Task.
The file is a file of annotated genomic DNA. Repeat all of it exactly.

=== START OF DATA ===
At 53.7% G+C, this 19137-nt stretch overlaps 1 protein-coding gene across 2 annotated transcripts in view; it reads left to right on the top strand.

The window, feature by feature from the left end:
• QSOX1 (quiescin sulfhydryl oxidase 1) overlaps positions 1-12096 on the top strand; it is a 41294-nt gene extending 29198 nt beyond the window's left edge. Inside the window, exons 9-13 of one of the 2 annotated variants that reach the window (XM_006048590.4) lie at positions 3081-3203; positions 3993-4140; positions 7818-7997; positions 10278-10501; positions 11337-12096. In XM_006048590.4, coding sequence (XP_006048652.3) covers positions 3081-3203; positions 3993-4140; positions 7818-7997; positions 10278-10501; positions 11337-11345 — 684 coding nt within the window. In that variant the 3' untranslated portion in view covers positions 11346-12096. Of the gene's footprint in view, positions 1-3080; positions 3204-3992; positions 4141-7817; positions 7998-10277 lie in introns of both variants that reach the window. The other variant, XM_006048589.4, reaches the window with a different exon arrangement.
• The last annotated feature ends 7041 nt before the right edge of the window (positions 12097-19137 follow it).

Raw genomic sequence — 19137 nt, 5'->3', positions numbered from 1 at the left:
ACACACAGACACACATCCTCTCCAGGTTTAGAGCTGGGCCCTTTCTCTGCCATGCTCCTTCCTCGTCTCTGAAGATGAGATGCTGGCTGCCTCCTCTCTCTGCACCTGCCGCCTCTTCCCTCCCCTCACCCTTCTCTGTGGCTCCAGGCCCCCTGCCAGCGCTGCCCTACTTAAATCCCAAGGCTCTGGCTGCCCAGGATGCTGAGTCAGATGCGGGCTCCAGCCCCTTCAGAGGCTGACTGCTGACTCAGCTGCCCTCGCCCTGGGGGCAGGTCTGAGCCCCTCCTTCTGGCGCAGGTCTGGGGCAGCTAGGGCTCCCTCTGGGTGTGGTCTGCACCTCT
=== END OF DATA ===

At 53.7% G+C, this 19137-nt stretch overlaps 1 protein-coding gene across 2 annotated transcripts in view; it reads left to right on the top strand.

The window, feature by feature from the left end:
• QSOX1 (quiescin sulfhydryl oxidase 1) overlaps positions 1-12096 on the top strand; it is a 41294-nt gene extending 29198 nt beyond the window's left edge. Inside the window, exons 9-13 of one of the 2 annotated variants that reach the window (XM_006048590.4) lie at positions 3081-3203; positions 3993-4140; positions 7818-7997; positions 10278-10501; positions 11337-12096. In XM_006048590.4, coding sequence (XP_006048652.3) covers positions 3081-3203; positions 3993-4140; positions 7818-7997; positions 10278-10501; positions 11337-11345 — 684 coding nt within the window. In that variant the 3' untranslated portion in view covers positions 11346-12096. Of the gene's footprint in view, positions 1-3080; positions 3204-3992; positions 4141-7817; positions 7998-10277 lie in introns of both variants that reach the window. The other variant, XM_006048589.4, reaches the window with a different exon arrangement.
• The last annotated feature ends 7041 nt before the right edge of the window (positions 12097-19137 follow it).

Raw genomic sequence — 19137 nt, 5'->3', positions numbered from 1 at the left:
ACACACAGACACACATCCTCTCCAGGTTTAGAGCTGGGCCCTTTCTCTGCCATGCTCCTTCCTCGTCTCTGAAGATGAGATGCTGGCTGCCTCCTCTCTCTGCACCTGCCGCCTCTTCCCTCCCCTCACCCTTCTCTGTGGCTCCAGGCCCCCTGCCAGCGCTGCCCTACTTAAATCCCAAGGCTCTGGCTGCCCAGGATGCTGAGTCAGATGCGGGCTCCAGCCCCTTCAGAGGCTGACTGCTGACTCAGCTGCCCTCGCCCTGGGGGCAGGTCTGAGCCCCTCCTTCTGGCGCAGGTCTGGGGCAGCTAGGGCTCCCTCTGGGTGTGGTCTGCACCTCT